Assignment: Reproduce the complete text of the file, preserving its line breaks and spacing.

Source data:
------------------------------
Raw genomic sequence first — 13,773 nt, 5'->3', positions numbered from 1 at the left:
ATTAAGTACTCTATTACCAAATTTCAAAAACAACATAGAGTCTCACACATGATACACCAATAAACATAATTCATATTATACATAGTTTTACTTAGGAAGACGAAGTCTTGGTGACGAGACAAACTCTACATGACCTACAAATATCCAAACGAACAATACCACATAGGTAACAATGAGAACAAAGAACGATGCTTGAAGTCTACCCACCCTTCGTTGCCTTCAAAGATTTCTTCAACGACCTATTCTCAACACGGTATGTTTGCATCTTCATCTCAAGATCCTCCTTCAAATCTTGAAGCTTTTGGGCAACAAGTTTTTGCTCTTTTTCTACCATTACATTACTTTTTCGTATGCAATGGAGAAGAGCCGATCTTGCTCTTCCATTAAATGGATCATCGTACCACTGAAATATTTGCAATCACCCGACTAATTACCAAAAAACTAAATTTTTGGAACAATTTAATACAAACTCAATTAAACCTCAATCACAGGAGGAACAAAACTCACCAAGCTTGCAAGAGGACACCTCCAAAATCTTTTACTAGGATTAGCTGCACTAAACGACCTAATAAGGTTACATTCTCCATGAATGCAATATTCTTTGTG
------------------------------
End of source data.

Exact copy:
Raw genomic sequence first — 13,773 nt, 5'->3', positions numbered from 1 at the left:
ATTAAGTACTCTATTACCAAATTTCAAAAACAACATAGAGTCTCACACATGATACACCAATAAACATAATTCATATTATACATAGTTTTACTTAGGAAGACGAAGTCTTGGTGACGAGACAAACTCTACATGACCTACAAATATCCAAACGAACAATACCACATAGGTAACAATGAGAACAAAGAACGATGCTTGAAGTCTACCCACCCTTCGTTGCCTTCAAAGATTTCTTCAACGACCTATTCTCAACACGGTATGTTTGCATCTTCATCTCAAGATCCTCCTTCAAATCTTGAAGCTTTTGGGCAACAAGTTTTTGCTCTTTTTCTACCATTACATTACTTTTTCGTATGCAATGGAGAAGAGCCGATCTTGCTCTTCCATTAAATGGATCATCGTACCACTGAAATATTTGCAATCACCCGACTAATTACCAAAAAACTAAATTTTTGGAACAATTTAATACAAACTCAATTAAACCTCAATCACAGGAGGAACAAAACTCACCAAGCTTGCAAGAGGACACCTCCAAAATCTTTTACTAGGATTAGCTGCACTAAACGACCTAATAAGGTTACATTCTCCATGAATGCAATATTCTTTGTG